Social Welfare

During the latter half of the nineteenth century the South Australian government established a number of social welfare agencies.

These cared for "Lunatics"* (Adelaide, then Parkside, then Glenside Lunatic Asylums), the aged (Magill Old Folk’s Home), those left destitute (the Destitute Asylum), children requiring custodial control (the Industrial School, the Girls Reformatory and the Boys Reformatory), and orphans (through the Boarding-Out System).

*The word "Lunatic" reflects the term in use at the time of the record creation.

Industrial Schools

The State Children's Council was established under An Act to amend ‘The Destitute Persons Act, 1881’ of 1886 (No. 387). It assumed control of the Industrial and Reformatory Schools, and the boarding-out (fostering) of children. In the words of the first Secretary of the State Children's Council the objective of the Council was ‘to take control of the “children of the street” and to train them to become virtuous, honest and useful citizens.’ (South Australian Parliamentary Paper No. 39A of 1887).

The Children's Welfare and Public Relief Department, established in 1927, combined the operations of both the State Children's Department and the Destitute Persons' Department. In 1966 it became the Social Welfare Department.

Most records relating to this subject were created by the Destitute Persons’ Department (GRG28), the Social Welfare Department (GRG29) and the State Children’s Department (GRG27).

At the time of the Council's inception, the Industrial School, located at Magill, was used primarily as a reception house for children awaiting placement with foster parents or in apprenticeships. The Girls Reformatory was housed in the southern wing of the Industrial School, Magill and the Boys Reformatory was located on an out-of-service ship, the Hulk Fitzjames, moored off Largs Bay.

Records relating to Industrial School

Series IDTitle and date rangeAccess
GRG 27/9Register of admissions to the Industrial School, Magill and Edwardstown, 1886 - 1929

Open after 100 years

Name search in ArchivesSearch for the open period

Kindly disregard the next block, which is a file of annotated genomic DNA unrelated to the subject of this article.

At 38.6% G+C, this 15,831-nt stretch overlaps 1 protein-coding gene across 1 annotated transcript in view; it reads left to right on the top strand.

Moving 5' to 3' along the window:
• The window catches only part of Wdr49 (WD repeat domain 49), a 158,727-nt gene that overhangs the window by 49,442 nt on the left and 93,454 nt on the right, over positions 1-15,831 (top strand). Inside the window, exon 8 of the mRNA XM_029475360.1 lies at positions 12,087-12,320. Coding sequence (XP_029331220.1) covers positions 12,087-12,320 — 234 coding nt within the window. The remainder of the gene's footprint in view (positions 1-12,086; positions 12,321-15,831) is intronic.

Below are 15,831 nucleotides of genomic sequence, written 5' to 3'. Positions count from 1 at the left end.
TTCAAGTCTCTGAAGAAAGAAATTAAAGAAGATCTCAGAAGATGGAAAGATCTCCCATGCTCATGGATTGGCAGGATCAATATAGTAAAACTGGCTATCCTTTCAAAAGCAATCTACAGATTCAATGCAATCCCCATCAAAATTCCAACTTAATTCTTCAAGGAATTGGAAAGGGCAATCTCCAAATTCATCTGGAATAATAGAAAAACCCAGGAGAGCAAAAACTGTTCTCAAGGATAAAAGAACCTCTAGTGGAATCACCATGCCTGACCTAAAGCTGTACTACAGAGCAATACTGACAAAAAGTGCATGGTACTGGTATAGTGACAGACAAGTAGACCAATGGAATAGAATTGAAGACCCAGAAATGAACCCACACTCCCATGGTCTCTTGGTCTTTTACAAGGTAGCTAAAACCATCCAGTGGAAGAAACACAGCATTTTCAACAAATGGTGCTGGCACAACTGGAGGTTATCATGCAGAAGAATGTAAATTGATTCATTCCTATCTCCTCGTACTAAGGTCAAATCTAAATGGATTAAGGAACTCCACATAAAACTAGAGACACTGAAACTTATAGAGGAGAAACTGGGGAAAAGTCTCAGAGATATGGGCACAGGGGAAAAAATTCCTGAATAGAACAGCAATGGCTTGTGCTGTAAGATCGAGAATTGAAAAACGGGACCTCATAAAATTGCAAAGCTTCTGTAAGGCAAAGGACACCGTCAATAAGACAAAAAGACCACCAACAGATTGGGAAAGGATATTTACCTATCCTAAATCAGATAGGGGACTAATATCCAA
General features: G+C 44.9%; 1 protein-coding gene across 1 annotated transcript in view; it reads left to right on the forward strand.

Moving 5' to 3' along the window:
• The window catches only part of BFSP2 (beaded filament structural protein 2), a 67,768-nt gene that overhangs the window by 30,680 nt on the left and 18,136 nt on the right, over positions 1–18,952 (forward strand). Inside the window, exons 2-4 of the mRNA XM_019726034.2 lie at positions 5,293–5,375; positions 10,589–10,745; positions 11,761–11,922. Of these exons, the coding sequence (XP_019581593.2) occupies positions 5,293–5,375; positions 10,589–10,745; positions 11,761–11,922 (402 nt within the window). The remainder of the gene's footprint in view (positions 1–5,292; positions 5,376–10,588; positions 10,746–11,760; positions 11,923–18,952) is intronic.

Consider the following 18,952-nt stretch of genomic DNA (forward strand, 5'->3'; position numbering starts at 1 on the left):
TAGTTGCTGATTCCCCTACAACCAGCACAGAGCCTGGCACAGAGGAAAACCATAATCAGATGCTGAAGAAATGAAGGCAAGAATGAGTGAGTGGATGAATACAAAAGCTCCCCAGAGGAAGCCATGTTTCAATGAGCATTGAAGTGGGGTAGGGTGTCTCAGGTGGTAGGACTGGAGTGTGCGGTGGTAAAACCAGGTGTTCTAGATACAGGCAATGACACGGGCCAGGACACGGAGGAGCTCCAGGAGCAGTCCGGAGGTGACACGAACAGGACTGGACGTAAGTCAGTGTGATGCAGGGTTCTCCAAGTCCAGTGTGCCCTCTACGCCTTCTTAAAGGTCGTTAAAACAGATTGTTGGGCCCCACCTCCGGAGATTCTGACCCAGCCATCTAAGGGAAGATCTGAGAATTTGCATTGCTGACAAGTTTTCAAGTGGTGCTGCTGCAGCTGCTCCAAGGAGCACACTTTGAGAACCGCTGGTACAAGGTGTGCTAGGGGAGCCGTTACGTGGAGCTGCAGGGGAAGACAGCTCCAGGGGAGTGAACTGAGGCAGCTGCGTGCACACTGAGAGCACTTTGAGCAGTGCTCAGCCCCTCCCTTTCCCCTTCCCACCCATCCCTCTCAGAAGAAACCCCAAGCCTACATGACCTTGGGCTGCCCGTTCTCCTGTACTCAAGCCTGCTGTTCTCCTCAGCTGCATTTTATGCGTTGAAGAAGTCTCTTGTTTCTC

GRG 27/10Register of admissions to the Industrial School, Magill 1884 - 1893

Open

See Special List and name search in ArchivesSearch

 

GRG 27/11Register of admissions - Industrial School, Edwardstown, 1903 - 1908Open
GRG 27/12Register of admissions to the Roman Catholic Boy's Reformatory, Brooklyn Park, 1895 - 1908Open
GRG 27/13Register of admissions to the Salvation Army Probationary School for Boys, Mount Barker, 1900 - 1928Open after 100 years
GRG 28/9Register of admissions to the Industrial School, Boys Reformatory School and Girls Reformatory School, 1862 - 1882

Open

Indexed by GRG28/10 Index to admissions to the Industrial School - Destitute Board, 1863 - 1885

GRG 28/11Daily report book of the Industrial School, Magill, 1867 - 1882Open
GRG 28/12Register of admissions to the Reformatory Hulk 'Fitzjames', 1879 - 1893Open
GRG 29/52Index to applications for admission - Magill Home, 1923 - 1951Open after 100 years
GRG 29/54Register of admissions to the Magill Home, 1924 - 1950Open after 100 years

Researchers with an interest in the care of children by non-government institutions may find the publication “Finding Your Own Way” useful.  It describes in detail various private and religious institutions in South Australia who cared for children and also describes records that may, or may not, be available.  “Finding Your Own Way” is available from  SA Link-Up.

 

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